Moving In?

Points To Consider About Our Trees

Chorltonville’s public and private trees help to give the estate its “village” character, and make the area an attractive location. Nevertheless, new residents of Chorltonville should consider some concerns from the proximity of trees:

  • Storm damage from falling trees
  • Subsidence from tree roots
  • Leaves blocking gutters
  • Low branches catching cars

The 360 public trees are subject to a continuous programme of inspection and maintenance, minimising problems such as these. For example, all tree replacements and new plantings are street trees, which typically have less root spread, and a compact canopy starting well above head height. The committee is not responsible for trees on private property and cannot guarantee that trees will withstand storms (as happened in violent weather in January 2007).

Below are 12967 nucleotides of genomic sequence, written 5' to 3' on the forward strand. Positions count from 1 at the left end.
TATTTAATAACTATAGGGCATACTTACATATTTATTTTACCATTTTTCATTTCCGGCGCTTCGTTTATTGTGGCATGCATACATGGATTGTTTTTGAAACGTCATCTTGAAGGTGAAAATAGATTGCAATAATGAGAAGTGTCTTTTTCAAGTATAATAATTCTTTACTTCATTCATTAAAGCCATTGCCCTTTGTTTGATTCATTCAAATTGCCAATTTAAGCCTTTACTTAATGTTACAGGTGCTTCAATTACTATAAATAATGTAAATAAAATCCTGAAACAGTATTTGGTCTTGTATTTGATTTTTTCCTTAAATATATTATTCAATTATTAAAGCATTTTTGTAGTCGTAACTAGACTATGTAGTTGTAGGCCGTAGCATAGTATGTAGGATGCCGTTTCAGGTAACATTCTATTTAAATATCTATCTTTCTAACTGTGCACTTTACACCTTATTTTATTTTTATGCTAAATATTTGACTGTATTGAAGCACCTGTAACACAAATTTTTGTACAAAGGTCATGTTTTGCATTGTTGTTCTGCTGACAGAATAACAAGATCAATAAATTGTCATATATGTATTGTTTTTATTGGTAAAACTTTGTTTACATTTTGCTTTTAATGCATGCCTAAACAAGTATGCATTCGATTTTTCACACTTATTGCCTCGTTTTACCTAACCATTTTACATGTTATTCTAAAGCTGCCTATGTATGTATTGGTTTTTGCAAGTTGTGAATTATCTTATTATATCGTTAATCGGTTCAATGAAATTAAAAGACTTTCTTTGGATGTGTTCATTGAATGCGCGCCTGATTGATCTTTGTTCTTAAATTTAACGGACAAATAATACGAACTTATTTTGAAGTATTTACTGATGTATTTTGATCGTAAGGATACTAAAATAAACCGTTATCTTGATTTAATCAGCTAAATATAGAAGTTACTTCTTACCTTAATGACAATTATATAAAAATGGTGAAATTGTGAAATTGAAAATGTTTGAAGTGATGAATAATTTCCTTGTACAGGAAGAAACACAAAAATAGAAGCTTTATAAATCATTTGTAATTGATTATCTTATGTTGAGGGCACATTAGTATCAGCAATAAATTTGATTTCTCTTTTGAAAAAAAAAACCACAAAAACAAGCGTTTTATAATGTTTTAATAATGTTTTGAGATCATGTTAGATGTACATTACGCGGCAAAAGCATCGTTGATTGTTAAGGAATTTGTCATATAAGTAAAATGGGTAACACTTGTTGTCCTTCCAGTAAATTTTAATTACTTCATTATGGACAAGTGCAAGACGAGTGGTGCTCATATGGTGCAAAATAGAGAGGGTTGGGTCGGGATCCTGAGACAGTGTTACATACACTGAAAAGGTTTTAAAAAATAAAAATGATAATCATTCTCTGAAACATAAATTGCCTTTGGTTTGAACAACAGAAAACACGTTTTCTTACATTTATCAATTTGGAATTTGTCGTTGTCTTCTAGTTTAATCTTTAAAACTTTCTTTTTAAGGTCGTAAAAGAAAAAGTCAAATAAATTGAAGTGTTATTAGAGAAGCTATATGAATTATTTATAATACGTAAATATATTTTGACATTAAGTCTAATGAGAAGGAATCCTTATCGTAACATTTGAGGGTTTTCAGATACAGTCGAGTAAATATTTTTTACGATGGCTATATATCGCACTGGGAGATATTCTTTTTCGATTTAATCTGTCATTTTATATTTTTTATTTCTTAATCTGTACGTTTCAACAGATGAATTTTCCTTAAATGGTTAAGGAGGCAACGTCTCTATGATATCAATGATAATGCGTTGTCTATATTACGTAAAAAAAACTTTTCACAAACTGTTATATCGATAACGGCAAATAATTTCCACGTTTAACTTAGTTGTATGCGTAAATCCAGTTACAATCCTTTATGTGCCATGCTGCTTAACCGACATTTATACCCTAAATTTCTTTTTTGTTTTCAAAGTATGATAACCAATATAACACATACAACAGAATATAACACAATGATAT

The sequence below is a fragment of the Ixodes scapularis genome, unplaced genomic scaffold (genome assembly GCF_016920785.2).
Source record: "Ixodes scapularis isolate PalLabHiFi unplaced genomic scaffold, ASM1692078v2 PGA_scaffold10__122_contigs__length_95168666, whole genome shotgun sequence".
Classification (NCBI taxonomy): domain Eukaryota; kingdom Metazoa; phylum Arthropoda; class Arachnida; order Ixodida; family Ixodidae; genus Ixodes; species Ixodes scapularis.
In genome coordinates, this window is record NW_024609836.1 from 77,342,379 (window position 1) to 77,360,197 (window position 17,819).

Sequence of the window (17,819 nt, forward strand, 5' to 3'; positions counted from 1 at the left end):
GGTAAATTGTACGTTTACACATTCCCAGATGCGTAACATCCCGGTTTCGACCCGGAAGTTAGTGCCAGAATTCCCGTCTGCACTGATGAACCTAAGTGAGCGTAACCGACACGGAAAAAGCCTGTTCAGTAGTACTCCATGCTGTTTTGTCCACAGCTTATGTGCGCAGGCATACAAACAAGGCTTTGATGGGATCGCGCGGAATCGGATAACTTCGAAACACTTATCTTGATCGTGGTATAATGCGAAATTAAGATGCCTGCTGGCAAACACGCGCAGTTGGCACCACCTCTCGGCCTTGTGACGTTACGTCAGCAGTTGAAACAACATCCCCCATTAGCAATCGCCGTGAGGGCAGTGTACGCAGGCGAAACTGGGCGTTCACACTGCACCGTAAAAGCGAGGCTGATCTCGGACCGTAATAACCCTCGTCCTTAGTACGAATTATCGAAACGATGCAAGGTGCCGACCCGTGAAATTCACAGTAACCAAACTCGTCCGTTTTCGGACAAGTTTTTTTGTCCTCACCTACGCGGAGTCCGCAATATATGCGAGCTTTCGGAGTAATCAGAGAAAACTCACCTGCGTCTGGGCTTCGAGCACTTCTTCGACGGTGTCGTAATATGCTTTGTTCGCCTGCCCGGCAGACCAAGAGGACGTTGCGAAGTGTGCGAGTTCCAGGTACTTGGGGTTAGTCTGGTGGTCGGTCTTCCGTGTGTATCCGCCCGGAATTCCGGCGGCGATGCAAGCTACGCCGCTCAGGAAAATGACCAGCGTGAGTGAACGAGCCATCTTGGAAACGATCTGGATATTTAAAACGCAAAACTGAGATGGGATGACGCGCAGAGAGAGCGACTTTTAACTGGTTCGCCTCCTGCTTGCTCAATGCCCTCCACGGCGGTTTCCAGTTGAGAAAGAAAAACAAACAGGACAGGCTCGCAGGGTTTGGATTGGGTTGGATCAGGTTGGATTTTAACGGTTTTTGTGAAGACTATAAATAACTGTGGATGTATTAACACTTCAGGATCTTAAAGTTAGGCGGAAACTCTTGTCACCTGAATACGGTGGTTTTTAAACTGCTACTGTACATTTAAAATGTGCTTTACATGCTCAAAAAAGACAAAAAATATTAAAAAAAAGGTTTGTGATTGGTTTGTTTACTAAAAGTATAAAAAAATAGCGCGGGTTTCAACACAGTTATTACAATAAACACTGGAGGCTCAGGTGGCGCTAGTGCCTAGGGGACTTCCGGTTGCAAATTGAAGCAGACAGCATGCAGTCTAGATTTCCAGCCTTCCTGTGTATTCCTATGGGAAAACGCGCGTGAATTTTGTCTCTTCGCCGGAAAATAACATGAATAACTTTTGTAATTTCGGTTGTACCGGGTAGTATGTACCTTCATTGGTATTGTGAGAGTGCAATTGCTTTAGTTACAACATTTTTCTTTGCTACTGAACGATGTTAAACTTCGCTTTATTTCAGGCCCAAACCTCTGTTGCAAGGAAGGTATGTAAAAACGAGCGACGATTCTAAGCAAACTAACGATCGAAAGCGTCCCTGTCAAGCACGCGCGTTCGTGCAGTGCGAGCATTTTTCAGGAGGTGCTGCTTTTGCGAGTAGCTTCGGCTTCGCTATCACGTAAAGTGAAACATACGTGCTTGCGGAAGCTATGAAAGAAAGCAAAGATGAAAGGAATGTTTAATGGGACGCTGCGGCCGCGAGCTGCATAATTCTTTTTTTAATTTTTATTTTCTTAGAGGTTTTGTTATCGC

New (and current) residents who are concerned about damage from trees should consider checking that their buildings insurance covers tree root and storm damage. It is also advisable to make sure that rainwater gutters and valley hoppers are kept free of leaves, because in some cases blockages can cause overflows and damp to the walls of the houses. Devices are on sale which can help to minimise this problem, but regular inspection and clearance is advised.

While concerns have been raised by resident as to squirrels using trees to access the eaves of houses, the squirrels have been observed climbing the walls directly – even using pebble dash to climb up.